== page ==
Increasing access to clean energy along the agricultural value chain will require development of new clean energy technologies and viable business models and investment for scaling up their deployment. The scale of investment required to dramatically increase clean energy access for agricultural development dwarfs what is available from public sector entities. Historically, efforts to develop the agriculture and energy sectors have been stove-piped ignoring the interdependency between the two and the opportunities for profitable synergies. The Founding Partners believe that focusing on the clean energy/agriculture nexus presents an opportunity to capitalize on these synergies and catalyze significant increases in private sector investment to realize both clean energy access and agricultural development objectives. Moreover, agricultural intensification must not be at the expense of increased carbon emissions, decreased resiliency, and damaged capacity to adapt to climate change or the long-term impact on food security will be negative.
To date, developing new clean energy technologies and enterprises optimized for agriculture in low-income countries has attracted relatively little investment from the private sector. Changing this will require finding solutions such as break-through technologies whose cost and performance changes the character of the problem or innovative ways to bundle services and products to impact both supply and demand simultaneously.
The objective of the Powering Agriculture: An Energy Grand Challenge for Development initiative is to improve agricultural productivity and value by increasing access to clean energy solutions to those along the agricultural value chain that suffer from no, or poor quality, grid power in developing countries. The program aims to foster innovative clean energy technologies and business models and catalyze private sector investment to enhance access to the clean energy inputs required for the agricultural value chain while simultaneously mitigating CO2 emissions from agricultural intensification. Furthermore, the energy/agriculture nexus provides an excellent opportunity for economic empowerment of women and gender sensitive approaches and all applicants will be required to address gender impacts of proposed programs.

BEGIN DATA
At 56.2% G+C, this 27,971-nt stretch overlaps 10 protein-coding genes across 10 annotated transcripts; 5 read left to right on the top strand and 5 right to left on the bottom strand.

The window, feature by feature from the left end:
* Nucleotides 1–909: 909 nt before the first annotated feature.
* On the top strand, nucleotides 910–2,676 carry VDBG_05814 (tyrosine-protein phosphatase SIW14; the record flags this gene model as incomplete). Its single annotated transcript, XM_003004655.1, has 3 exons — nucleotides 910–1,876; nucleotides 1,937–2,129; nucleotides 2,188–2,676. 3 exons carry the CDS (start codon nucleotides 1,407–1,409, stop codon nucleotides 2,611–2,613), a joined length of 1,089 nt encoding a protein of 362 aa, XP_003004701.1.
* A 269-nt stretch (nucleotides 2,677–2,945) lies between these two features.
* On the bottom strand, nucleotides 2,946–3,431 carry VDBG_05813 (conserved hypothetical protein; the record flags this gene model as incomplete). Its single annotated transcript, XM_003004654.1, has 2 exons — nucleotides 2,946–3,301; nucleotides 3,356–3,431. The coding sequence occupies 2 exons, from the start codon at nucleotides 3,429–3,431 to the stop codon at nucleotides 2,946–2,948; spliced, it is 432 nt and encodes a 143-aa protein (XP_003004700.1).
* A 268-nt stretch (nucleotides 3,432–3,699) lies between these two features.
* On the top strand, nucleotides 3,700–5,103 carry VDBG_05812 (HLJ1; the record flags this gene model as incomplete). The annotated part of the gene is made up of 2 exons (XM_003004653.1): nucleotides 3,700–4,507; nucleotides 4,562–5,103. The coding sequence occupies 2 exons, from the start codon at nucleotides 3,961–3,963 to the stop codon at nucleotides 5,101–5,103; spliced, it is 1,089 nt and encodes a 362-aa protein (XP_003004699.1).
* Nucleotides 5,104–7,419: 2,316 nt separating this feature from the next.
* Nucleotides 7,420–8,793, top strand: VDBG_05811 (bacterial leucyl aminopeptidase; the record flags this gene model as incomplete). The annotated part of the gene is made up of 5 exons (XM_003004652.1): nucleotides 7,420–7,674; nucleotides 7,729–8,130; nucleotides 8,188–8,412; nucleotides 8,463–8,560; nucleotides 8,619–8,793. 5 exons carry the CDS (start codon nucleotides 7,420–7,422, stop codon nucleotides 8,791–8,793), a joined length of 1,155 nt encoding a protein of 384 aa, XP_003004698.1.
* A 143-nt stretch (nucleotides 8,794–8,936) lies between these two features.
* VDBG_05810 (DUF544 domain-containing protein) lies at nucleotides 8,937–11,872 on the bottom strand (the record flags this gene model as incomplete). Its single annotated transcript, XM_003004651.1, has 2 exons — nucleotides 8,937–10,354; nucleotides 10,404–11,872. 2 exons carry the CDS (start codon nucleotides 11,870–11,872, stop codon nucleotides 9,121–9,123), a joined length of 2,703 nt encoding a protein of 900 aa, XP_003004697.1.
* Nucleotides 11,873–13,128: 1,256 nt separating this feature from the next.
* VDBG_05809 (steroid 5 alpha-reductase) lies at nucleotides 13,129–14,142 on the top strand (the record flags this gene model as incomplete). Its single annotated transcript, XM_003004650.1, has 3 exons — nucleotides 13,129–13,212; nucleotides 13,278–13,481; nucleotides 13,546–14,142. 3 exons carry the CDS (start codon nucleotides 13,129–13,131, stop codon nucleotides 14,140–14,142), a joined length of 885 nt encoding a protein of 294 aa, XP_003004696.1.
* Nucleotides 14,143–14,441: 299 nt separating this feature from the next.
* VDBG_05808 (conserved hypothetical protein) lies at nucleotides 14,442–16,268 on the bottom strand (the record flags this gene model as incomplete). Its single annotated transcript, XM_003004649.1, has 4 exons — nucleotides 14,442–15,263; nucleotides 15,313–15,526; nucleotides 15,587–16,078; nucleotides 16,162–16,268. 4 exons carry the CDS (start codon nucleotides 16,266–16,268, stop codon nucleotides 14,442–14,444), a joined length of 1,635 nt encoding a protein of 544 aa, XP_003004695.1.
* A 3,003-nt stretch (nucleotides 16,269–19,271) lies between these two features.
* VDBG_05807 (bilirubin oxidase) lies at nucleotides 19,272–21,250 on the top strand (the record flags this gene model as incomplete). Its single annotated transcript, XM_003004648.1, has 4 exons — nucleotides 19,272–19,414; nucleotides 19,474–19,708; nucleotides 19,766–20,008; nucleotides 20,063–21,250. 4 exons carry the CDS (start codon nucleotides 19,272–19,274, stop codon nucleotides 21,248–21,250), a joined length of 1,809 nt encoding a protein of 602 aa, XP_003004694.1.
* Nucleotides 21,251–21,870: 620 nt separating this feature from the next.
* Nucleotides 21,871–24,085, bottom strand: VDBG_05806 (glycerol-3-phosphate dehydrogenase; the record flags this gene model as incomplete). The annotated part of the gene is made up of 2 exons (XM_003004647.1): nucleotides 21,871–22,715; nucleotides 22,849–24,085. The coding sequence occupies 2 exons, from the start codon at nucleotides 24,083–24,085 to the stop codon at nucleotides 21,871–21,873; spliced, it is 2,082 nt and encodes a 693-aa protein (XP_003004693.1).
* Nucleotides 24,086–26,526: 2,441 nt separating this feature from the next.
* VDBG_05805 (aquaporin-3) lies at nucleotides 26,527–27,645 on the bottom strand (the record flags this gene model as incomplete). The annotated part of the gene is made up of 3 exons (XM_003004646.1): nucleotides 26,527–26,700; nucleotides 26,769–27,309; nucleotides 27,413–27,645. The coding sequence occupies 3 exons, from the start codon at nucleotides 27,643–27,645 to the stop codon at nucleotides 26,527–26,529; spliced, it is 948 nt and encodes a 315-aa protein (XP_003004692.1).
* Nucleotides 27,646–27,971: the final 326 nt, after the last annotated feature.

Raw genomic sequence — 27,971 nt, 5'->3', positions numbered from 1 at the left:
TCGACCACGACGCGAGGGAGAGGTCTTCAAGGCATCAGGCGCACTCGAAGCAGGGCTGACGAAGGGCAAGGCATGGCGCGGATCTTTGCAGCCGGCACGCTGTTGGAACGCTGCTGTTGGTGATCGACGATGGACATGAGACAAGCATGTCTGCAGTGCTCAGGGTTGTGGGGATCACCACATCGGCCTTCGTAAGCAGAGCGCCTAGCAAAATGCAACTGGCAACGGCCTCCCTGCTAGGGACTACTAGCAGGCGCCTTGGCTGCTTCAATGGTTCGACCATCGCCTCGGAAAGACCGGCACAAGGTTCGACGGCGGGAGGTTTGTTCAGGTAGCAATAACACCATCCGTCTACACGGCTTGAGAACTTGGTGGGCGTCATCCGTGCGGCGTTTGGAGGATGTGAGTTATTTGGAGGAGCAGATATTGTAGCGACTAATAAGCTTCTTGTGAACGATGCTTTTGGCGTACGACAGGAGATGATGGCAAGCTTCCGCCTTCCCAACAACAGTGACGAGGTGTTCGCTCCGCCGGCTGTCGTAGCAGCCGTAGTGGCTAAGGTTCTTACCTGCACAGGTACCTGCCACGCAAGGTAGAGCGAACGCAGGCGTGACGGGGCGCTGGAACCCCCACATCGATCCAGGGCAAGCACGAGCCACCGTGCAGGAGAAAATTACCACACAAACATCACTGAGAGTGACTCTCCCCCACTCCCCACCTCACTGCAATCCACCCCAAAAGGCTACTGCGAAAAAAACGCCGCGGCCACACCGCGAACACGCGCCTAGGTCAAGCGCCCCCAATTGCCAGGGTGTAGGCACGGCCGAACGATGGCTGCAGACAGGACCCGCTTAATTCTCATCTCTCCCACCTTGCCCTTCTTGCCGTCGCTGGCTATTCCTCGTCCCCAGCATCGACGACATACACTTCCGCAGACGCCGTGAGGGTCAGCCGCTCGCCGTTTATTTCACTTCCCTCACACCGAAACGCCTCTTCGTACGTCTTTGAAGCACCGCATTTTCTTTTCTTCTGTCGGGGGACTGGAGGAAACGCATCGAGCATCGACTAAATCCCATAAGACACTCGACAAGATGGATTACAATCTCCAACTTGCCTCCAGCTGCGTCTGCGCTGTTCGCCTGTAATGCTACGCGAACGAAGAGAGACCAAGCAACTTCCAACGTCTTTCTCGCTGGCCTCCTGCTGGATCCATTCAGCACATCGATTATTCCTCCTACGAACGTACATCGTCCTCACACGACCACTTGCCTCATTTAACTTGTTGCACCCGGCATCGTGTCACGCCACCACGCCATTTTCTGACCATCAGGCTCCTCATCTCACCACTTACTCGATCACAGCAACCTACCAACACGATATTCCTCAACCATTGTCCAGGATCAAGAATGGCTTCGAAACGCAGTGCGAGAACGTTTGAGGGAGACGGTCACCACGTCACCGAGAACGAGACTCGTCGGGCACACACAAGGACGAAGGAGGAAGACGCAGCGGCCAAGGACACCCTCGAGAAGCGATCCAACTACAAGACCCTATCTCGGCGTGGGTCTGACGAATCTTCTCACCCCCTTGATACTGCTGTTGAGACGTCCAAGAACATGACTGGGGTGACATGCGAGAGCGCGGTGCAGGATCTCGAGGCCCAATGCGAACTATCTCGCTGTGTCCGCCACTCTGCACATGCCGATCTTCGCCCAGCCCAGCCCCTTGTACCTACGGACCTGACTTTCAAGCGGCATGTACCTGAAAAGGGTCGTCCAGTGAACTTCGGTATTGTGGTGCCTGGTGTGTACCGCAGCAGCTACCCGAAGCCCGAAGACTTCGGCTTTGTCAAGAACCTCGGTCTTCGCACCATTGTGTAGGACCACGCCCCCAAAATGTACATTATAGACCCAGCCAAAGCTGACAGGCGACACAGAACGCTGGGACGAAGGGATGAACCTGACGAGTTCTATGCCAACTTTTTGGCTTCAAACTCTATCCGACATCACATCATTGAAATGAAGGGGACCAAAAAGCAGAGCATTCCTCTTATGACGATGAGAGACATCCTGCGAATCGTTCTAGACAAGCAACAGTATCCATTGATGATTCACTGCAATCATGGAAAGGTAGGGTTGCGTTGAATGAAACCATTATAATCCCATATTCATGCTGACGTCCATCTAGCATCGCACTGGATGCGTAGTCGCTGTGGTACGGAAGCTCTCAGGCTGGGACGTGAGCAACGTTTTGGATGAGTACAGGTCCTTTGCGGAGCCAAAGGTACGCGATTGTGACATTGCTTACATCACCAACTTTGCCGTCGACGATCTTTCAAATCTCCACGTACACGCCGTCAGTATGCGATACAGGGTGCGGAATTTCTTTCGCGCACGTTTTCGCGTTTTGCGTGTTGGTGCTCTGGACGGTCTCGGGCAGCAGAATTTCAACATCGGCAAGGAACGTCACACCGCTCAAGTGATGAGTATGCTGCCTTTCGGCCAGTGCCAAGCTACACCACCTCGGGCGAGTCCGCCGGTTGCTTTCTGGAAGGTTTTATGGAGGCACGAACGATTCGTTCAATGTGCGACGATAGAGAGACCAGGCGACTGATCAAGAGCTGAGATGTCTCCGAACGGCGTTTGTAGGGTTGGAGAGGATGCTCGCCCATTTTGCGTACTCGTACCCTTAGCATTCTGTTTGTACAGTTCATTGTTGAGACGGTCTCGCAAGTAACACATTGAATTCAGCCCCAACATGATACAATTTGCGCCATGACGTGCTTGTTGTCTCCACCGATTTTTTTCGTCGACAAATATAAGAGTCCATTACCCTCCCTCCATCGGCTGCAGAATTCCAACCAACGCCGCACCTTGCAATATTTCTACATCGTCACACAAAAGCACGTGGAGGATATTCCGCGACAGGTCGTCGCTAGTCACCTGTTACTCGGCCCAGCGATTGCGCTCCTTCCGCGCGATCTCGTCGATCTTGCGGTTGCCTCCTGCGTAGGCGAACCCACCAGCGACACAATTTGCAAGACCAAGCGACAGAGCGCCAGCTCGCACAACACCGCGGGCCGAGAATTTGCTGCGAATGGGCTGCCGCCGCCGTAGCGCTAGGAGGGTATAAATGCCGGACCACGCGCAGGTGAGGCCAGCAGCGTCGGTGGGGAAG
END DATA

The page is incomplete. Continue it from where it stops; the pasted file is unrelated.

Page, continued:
3. Areas of Interest
The Powering Agriculture: An Energy Grand Challenge for Development encompasses the following stages for which the Founding Partners anticipate funding requests, either individually or jointly from commercial enterprises, investment companies, banks, insurance companies, universities and non-governmental organizations. The eligible uses of proceeds are clean energy generation, distribution, storage, and more efficient end-use technologies targeting the agricultural sector, such as improved technologies for irrigation, post-harvest processing (e.g. drying, grinding), cold storage, on-farm use, and other components of the agricultural value chain including technologies for converting agricultural waste/bi-products into electricity and direct use of renewable resources for agricultural processes (e.g. solar, geothermal, etc. for drying, heating, cooling).
Technology and Business Model Innovation (Component One)
The partners anticipate that individual awards between $300,000 and $1,000,000 will be available for the following component one activities: